“We wouldn’t be doing this if we had to send to Washington for our apples or cherries,” says Mike. “When people come to this area, they want to sample what the locals enjoy, and our job is to deliver that service. Can you imagine what would happen if we didn’t use the best, local, fresh cherries or apples in our pies?”

Equally committed to that idea is Dave Denison (above left), owner/chef at Amical, a downtown Traverse City bistro offering French and Italian rustic cooking. Most of the greens, tomatoes, herbs and fruits featured on Amical’s menu are supplied by area farmers, while many of the fish that play such a prominent role on the menu are taken from the waters between Charlevoix and Petoskey. Local wines, from northern Michigan’s red-hot wine scene are featured prominently, as well.

Down the street, chefs Eric Patterson and Jennifer Blakeslee have made fresh local ingredients the mainstay of their tiny restaurant, The Cook’s House, where 90% of the menu is made with local products. The same can be said of other restaurants outside Traverse City, from the Bluebird and the Riverside Inn in Leland, Blu and the Good Harbor Grill in Glen Arbor, Martha’s Leelanau Table and Gusto! Ristorante in Suttons Bay to Pearl’s New Orleans Kitchen and Siren Hall in Elk Rapids and The Boathouse and Mission Table at Bower’s Harbor.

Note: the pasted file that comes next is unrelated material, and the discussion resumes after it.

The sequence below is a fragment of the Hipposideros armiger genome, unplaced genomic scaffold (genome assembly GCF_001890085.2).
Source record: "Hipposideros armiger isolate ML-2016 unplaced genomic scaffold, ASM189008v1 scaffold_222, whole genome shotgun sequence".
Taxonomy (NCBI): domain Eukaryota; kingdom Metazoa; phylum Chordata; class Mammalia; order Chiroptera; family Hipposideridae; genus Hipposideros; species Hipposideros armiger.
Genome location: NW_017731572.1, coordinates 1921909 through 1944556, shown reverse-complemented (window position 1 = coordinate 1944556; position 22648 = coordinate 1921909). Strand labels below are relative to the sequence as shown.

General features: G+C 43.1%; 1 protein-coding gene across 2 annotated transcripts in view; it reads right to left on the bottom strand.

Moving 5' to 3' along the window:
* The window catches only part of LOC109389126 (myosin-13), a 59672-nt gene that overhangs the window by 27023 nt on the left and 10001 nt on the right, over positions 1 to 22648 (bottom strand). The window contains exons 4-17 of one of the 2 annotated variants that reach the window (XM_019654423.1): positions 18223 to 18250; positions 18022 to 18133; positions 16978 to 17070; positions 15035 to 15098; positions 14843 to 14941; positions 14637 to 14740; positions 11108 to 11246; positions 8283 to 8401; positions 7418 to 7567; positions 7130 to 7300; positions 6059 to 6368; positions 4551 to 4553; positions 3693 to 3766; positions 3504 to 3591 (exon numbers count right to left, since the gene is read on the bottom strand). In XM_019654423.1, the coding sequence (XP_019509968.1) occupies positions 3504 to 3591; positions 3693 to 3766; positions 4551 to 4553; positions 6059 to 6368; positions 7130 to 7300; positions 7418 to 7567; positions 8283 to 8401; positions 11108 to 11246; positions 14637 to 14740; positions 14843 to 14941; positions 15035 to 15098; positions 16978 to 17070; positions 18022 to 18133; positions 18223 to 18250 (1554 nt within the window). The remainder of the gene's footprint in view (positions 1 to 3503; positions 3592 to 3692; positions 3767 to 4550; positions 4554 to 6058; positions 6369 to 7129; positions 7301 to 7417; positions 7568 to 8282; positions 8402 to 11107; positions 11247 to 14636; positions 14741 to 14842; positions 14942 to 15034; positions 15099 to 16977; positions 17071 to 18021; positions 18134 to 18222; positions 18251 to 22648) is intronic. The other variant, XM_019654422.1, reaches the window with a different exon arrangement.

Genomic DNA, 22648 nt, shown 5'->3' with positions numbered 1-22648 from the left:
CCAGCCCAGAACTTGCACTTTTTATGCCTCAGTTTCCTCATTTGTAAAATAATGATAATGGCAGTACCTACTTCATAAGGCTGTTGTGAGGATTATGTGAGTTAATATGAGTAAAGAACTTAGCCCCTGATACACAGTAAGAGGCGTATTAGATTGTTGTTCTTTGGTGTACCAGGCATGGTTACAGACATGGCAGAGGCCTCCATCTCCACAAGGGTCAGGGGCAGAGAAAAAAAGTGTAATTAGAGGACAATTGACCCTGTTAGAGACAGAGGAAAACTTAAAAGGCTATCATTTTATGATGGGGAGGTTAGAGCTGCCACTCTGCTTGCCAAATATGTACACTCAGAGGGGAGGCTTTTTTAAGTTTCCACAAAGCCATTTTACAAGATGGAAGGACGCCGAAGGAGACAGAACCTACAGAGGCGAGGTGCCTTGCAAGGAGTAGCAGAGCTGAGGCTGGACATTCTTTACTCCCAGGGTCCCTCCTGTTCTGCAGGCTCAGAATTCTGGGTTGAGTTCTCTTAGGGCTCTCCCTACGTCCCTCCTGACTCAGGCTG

Nor is this movement confined strictly to high-end restaurants. Small tavern-style eateries like Art’s Tavern in Glen Arbor and the Lil’ Bo in Traverse City have creative chefs who are enthusiastic about fresh local ingredients, while some of the region’s largest kitchens – like those at the Grand Traverse Resort and Spa and the Great Wolf Lodge – are among the strongest supporters of the local-food movement.

“Certainly, part of it is supporting the local farms and the local economy — but any good chef will tell you, this is what food is really all about,” says Joseph George, executive chef at the Grand Traverse Resort. “It’s about enhancing and bringing out the pure flavors of the food, as natural and unmanipulated as possible, and that’s why using the freshest ingredients is so important.”

 Thanks, Mike, for catching me up. I’ve been wanting to get out of my recent Rocky Mountain rut and was looking for locavore info from elsewhere.

Brown Palace Installs Rooftop Beehives

Honey from above to be served at high tea in the lobby

A colony of honey bees has checked into Denver’s landmark Brown Palace Hotel and Spa — or rather checked onto its roof. The colony‘s mission is the production honey for the traditional, elegant afternoon tea and hopefully in the future toward signature spa treatments. While past Brown Palace guests have included crowned royalty, the hotel started with its own two resident queen bees supported by a court of 20,000 worker bees that are expected to grow to 140,000 by the end of the summer. The hotel has named this “the Bee Royalty Initiative.”